15 September 2009

Malay Vampires

Pain from child birth crumples the face of a young woman. Sweat saturates her glossy hair, matting it into stringy, dark locks. Shuddering, she lets out a final groan before collapsing from exhaustion.

The midwife whispers, "The child is already dead."

Malay vampires emerge into the world through sorrowful suffering like this. "The vampire has two manifestations in Malaysia: the langsuyar [langsuir] and the pontianak" (Bush 195). These 'undead' creatures are intimately related, and often confused in the folklore of Malaysia and the surrounding regions.

"Any woman giving birth who died upon discovering that her child was stillborn was thought to become" a langsuyar (Konstantinos 24). The original "langsuyar was a very beautiful woman who had a stillborn baby. The woman flew off into the trees. She is denoted by her ankle-length black hair, green robe and her long fingernails, a Malaysian indicator of female pulchritude" (Bush 195). "The langsuir was not described as having fangs like other vampires, rather," she "sucks the blood of infants through a hole in the back of her neck, hidden by her copious hair" (Konstantions 24, Bush 195).

Malay folklore provides a way that the langsuir "can be captured and cured of her curse in such a way that she can once again live an almost normal life" (Konstantinos 8). This revival may be "accomplished by a mortal who would cut the vampire's nails and hair, and stuff them into the hole in her neck" (24). The task is not easy, but it will return the woman to the mortal condition prior to her miscarriage and subsequent transformation into a langsuyar.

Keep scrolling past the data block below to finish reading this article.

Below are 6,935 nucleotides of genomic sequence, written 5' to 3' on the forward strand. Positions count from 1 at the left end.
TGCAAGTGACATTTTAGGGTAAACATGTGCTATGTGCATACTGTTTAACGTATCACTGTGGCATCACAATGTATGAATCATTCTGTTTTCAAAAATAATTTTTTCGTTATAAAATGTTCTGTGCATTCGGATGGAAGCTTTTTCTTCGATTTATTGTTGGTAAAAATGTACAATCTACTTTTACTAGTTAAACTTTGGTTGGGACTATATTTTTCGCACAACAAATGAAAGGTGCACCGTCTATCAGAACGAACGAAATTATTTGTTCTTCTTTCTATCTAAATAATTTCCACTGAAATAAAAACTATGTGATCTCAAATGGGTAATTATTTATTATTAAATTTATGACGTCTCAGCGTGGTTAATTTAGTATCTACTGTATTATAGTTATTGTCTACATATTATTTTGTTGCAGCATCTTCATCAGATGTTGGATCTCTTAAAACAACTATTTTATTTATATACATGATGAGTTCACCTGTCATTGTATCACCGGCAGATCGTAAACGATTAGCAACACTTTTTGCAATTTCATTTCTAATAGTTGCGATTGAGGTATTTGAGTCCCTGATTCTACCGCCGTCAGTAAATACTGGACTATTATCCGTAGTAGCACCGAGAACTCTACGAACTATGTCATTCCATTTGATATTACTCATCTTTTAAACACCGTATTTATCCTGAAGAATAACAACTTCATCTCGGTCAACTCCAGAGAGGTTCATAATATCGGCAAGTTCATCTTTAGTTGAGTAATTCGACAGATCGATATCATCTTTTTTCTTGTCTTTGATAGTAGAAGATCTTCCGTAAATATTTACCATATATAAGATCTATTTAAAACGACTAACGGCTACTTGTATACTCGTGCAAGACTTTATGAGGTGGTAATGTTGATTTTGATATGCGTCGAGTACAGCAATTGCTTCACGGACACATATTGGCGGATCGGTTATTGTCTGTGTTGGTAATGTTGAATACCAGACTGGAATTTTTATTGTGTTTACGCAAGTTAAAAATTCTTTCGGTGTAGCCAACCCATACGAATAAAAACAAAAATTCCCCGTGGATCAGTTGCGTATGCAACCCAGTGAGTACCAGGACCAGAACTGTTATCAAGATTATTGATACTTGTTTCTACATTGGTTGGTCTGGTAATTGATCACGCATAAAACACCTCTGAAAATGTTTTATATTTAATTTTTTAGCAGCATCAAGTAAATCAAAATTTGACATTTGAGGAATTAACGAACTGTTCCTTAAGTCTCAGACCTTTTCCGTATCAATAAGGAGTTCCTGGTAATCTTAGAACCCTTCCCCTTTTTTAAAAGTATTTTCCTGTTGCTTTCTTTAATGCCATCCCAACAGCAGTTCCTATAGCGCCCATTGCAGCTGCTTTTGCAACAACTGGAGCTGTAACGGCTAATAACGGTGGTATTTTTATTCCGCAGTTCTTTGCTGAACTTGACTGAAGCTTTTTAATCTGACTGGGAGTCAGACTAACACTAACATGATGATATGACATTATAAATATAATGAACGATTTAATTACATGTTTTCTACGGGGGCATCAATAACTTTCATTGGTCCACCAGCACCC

"The pontianak is curiously complimentary to the langsuyar. It's a stillborn child that transformed into an owl-like creature" (Bush 195). "In the Malay Peninsula the Pontianak (or Mati-anak) is usually distinguished as the ghost of a child who has died at birth." This ghost may take possession of living humans and impart impossible powers upon them. "There are many references in Malay literature to the flying performances of Malayan heroes" who were supposedly under the influence of the childlike creatures (Folklore 135).

"Before we move away from Malaysia, one more vampire (not a species, but an individual, legendary creature) deserves mention--the penanggalan. That creature was also believed to be female; a woman who was interrupted in the middle of a penance ceremony. From her great shock and rapid movement, her head became separated from her body and flew off as an evil spirit. The creature was later heard whining on the roofs of houses where children were being born. She apparently wished to get inside the houses to drink the children's blood." (Konstantinos 24). They are also known to be "evil spirits that take possession of women and turn them into predatory witches" (Stevenson 96).

"Just to confuse matters, it is also believed that sorcerers can often raise bodies from the dead and command them to do their bidding...such beings could drink blood or spread disease. Malaysia was a case in point for many of these vampires" (Curran128). Vampires in Malaysia are terrifying and mournful creatures. "Such demons may have served in part to frighten women into upholding the responsibilities of wifedom and motherhood, lest they, too, become monsters" (Stevenson 84).

Kopiruba kawagu,

Read the blog article about Malaysia, monkeys, and malaria.

Bush, Laurence C. Asian horror encyclopedia: Asian horror culture in literature...
Curran, Bob. Vampires: a field guide to the creatures that stalk the night.
Folklore Society (Great Britain). Folklore.
Konstantions. Vampires: the occult truth.
Stevenson, Jay. The Complete Idiot's Guide to Vampires.

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